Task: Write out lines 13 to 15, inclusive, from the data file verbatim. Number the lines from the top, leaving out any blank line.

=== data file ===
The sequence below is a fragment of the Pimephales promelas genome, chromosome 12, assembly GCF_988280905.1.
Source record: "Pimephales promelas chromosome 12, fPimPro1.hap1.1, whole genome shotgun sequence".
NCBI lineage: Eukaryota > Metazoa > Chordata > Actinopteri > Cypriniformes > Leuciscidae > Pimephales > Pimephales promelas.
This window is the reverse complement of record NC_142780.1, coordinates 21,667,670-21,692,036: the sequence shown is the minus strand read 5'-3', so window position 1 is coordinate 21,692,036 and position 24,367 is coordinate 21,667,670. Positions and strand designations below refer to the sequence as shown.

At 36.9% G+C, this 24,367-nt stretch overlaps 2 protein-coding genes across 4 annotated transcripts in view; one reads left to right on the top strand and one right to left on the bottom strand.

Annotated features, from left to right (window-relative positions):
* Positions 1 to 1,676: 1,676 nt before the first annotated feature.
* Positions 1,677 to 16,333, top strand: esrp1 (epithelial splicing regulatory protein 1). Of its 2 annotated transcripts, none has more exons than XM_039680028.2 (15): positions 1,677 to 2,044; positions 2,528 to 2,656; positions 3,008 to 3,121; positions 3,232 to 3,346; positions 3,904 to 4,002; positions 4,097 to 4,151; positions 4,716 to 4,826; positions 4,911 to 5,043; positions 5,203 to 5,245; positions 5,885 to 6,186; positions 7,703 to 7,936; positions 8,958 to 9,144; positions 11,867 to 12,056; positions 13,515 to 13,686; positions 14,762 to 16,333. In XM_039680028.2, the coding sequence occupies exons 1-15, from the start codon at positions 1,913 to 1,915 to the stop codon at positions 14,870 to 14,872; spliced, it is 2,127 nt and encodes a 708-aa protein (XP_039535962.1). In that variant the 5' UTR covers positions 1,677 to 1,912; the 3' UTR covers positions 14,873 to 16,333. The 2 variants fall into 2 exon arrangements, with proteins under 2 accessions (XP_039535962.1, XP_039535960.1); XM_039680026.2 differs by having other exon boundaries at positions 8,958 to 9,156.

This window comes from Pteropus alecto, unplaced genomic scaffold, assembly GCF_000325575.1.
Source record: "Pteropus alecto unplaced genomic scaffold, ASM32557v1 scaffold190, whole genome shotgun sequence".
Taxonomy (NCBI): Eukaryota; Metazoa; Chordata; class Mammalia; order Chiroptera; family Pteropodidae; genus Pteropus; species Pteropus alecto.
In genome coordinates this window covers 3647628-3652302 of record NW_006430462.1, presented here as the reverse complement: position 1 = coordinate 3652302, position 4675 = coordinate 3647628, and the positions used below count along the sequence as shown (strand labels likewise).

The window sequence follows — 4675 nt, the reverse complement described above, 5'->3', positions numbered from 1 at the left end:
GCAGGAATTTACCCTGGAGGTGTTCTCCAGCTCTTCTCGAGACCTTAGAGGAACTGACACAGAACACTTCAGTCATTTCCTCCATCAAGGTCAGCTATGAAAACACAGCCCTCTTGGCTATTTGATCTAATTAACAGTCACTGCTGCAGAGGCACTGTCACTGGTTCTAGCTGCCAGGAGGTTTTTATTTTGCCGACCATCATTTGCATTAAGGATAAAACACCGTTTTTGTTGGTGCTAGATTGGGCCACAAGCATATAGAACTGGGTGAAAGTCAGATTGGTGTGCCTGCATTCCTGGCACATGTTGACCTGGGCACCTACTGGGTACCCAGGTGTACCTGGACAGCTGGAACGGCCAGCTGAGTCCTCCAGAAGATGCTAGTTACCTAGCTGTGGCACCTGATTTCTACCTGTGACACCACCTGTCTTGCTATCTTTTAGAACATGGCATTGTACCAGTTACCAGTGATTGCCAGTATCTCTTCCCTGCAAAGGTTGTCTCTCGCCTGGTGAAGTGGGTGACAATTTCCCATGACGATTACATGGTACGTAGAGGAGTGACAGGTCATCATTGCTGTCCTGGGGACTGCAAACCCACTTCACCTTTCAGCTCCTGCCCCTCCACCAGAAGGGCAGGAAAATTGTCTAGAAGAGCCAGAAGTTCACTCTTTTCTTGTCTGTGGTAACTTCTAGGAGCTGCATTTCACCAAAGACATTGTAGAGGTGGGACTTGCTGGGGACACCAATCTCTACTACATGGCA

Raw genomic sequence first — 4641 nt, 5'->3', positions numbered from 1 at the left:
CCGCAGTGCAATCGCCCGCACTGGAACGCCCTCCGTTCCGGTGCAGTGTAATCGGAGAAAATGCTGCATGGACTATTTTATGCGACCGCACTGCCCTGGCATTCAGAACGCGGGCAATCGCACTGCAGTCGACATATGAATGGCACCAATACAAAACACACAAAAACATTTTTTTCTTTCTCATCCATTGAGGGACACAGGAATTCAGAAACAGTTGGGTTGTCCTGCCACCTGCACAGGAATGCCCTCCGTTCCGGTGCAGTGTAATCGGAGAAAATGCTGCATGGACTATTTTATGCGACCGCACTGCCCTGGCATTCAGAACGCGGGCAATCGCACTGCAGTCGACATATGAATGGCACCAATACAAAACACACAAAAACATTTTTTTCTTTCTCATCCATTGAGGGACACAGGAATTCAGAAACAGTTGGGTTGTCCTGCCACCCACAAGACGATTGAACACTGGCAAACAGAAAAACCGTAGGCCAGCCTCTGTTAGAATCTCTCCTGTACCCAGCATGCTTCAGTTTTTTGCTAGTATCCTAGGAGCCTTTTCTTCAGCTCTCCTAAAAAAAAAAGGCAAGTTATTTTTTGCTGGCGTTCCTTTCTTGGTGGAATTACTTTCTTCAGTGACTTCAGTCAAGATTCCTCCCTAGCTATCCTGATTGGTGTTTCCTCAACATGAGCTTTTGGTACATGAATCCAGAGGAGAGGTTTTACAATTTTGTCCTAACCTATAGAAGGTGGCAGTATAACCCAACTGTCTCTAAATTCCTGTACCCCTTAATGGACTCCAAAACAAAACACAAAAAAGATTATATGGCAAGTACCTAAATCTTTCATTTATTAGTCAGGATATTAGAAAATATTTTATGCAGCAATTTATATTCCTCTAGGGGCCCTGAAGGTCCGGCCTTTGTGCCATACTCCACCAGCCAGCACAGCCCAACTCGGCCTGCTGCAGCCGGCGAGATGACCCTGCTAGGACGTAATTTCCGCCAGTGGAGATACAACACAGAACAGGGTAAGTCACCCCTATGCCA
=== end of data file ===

The window sequence follows — 4675 nt, the reverse complement described above, 5'->3', positions numbered from 1 at the left end:
GCAGGAATTTACCCTGGAGGTGTTCTCCAGCTCTTCTCGAGACCTTAGAGGAACTGACACAGAACACTTCAGTCATTTCCTCCATCAAGGTCAGCTATGAAAACACAGCCCTCTTGGCTATTTGATCTAATTAACAGTCACTGCTGCAGAGGCACTGTCACTGGTTCTAGCTGCCAGGAGGTTTTTATTTTGCCGACCATCATTTGCATTAAGGATAAAACACCGTTTTTGTTGGTGCTAGATTGGGCCACAAGCATATAGAACTGGGTGAAAGTCAGATTGGTGTGCCTGCATTCCTGGCACATGTTGACCTGGGCACCTACTGGGTACCCAGGTGTACCTGGACAGCTGGAACGGCCAGCTGAGTCCTCCAGAAGATGCTAGTTACCTAGCTGTGGCACCTGATTTCTACCTGTGACACCACCTGTCTTGCTATCTTTTAGAACATGGCATTGTACCAGTTACCAGTGATTGCCAGTATCTCTTCCCTGCAAAGGTTGTCTCTCGCCTGGTGAAGTGGGTGACAATTTCCCATGACGATTACATGGTACGTAGAGGAGTGACAGGTCATCATTGCTGTCCTGGGGACTGCAAACCCACTTCACCTTTCAGCTCCTGCCCCTCCACCAGAAGGGCAGGAAAATTGTCTAGAAGAGCCAGAAGTTCACTCTTTTCTTGTCTGTGGTAACTTCTAGGAGCTGCATTTCACCAAAGACATTGTAGAGGTGGGACTTGCTGGGGACACCAATCTCTACTACATGGCA

Raw genomic sequence first — 4641 nt, 5'->3', positions numbered from 1 at the left: